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For better or worse, a record deal consists of a handful of certainties. One such certainty is that your label, whether major or indie, will own the sound recordings created under your deal. But can a label own your music’s copyright? In most instances, the answer is “no,” but this is not always the case. In a September 2010 decision, the U.S. District Court for the Southern District of New York held that the estate of Bob Marley did not hold the copyrights to music contained in five of Marley’s most popular records. The legal basis: Marley signed a contract providing that his albums were the “absolute property” of his record label. Essentially, the court determined that his albums, and the underlying compositions they contained, were “works made for hire” under the United States Copyright Code.
In the realm of creative employment, collaborations, compilations and binding contracts, you need to know the difference between retaining your legal rights to compositions and giving away the farm. You need to know the basics of “works made for hire.”
A “work made for hire” is a term of art – part of the United States Copyright code that does not abide by the traditional creative ownership standards of copyright law. A work made for hire is owned by someone separate from its creator, defined as a work (1) prepared by an employee within the scope of his or her employment; or (2) specially ordered or commissioned, if the parties expressly agree in a written instrument signed by them that the work shall be considered a “work made for hire.” While these two definitions seem easy enough to understand, the differences are not always black and white, as illustrated in the case of Bob Marley. Here’s a breakdown of the definitions:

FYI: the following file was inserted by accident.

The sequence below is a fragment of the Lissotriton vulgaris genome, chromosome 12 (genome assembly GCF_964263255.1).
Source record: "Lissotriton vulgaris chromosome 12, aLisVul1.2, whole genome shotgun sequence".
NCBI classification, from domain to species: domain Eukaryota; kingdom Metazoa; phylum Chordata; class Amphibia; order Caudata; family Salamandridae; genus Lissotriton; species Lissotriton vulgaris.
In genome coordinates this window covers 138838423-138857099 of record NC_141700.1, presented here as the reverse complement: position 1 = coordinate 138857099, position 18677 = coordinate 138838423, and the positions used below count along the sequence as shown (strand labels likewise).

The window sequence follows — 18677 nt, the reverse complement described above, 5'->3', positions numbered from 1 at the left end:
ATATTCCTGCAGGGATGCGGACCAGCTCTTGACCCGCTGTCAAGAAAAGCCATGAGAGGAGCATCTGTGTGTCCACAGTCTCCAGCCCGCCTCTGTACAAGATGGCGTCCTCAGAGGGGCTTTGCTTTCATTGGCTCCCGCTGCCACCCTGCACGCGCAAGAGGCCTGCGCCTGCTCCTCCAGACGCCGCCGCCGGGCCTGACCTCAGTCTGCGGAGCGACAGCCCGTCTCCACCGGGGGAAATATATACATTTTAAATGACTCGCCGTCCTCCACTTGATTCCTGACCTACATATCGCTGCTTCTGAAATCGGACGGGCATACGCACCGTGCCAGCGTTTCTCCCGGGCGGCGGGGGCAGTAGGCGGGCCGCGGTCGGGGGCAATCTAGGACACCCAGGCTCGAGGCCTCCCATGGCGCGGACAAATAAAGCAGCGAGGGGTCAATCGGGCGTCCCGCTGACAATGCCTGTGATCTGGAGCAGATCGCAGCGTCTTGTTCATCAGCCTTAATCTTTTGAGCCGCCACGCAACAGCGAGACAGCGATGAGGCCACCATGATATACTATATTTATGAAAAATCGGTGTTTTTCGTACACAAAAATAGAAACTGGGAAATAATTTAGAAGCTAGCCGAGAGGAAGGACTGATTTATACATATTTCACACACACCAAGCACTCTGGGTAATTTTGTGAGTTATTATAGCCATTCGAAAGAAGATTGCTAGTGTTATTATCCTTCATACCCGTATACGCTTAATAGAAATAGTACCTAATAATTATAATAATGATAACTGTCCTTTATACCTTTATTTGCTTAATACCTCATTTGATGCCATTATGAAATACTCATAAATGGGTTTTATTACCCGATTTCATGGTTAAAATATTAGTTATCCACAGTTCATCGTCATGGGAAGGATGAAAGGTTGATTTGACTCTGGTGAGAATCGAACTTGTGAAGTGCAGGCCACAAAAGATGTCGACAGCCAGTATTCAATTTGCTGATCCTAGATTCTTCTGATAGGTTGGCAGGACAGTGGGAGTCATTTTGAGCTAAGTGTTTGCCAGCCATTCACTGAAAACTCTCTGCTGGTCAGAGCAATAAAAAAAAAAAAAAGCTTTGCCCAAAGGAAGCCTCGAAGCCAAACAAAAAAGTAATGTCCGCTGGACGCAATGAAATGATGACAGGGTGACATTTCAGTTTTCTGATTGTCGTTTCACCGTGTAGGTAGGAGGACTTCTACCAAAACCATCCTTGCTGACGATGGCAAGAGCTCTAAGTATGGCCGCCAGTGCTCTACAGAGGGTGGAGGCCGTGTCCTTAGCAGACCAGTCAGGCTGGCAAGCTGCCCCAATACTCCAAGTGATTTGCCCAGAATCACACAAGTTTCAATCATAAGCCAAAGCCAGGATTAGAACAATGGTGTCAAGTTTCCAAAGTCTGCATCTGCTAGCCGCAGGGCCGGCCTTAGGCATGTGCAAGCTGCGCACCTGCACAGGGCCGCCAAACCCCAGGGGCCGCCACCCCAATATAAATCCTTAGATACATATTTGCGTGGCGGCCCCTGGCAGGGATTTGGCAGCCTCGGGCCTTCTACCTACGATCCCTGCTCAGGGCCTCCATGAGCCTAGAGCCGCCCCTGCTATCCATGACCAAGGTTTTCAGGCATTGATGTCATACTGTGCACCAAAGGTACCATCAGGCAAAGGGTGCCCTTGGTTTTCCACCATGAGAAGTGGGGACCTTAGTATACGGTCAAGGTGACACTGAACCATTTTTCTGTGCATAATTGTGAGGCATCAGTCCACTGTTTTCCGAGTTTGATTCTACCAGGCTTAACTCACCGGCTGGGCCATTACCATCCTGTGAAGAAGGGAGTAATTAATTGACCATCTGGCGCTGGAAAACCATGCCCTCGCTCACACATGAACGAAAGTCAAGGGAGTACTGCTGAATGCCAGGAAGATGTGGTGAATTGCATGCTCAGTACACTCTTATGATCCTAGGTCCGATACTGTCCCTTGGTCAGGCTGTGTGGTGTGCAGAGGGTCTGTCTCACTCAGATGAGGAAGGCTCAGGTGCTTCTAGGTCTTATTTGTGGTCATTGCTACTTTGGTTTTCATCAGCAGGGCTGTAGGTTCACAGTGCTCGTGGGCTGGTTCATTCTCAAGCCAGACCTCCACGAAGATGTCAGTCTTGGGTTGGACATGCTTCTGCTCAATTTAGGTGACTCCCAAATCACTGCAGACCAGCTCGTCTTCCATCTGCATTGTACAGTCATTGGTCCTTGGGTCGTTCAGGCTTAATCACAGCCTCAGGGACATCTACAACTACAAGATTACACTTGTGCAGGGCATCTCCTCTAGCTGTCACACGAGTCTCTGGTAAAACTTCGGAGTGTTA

Created Within the Scope of Employment: Essentially, if you create something as a duty of your job, your employer owns the rights to what you have created, so long as it’s within the “scope” of your employment. For example, if you work in-house to create jingles for a local ad company, you likely do not own the copyrights to the music you create. But if, on the other hand, you compose a rock opera in your spare time, your employer wouldn’t own this, as it is not within the “scope” of your employment. Bottom line: If you’re in a creative field and also work for yourself (i.e. play in a band, write music for others), make sure to check your employment agreement to lock down what is and isn’t under your “scope” of employment.
Specially Ordered or Commissioned: In order for a “work made for hire” to classify under this prong, the work must come within one of the nine limited categories of works: (1) a contribution to a collective work, (2) a part of a motion picture or other audiovisual work, (3) a translation, (4) a supplementary work, (5) a compilation, (6) an instructional text, (7) a test, (8) answer material for a test, (9) an atlas. In addition, it must include the following requirements:
(A) A written agreement stating that the commissioned work is a “work made for hire.”
(B) Both the creator and the person ordering or commissioning the work sign the agreement.
If a work falls within one of the nine categories above, but is not accompanied by a written agreement and signed, it is not a “work made for hire” and the creator owns the copyright. Any time you’re submitting work to others on a contractual basis, for a compilation, soundtrack, etc. you’ll want to check the fine print first for a “work made for hire” provision.
So how does any of this affect the bottom line? First is control, both creatively and financially. Unlike your own composition, a “work made for hire” is now the property of another entity or individual. Meaning, they can alter it, sell it, or bury it. With a “work made for hire,” you have no more right to the composition you created than you do to The Beatles’ “Come Together.” In the long term, this may result in loss of an important intellectual property right and (perhaps more significantly) loss of a considerable revenue stream. The second consideration relates to the copyright term. Copyright protection of a “work made for hire” is 95 years from the date of publication or 120 years from the date of creation, whichever expires first. This differs from life of the author plus 70 years, the current standard for copyrighted works – an important provision if you are the party on the receiving end of a “work made for hire.”
DISCLAIMER: The information contained in this column is general legal information only and should not be applied to any specific factual situation. Please consult an attorney for all of your important legal considerations.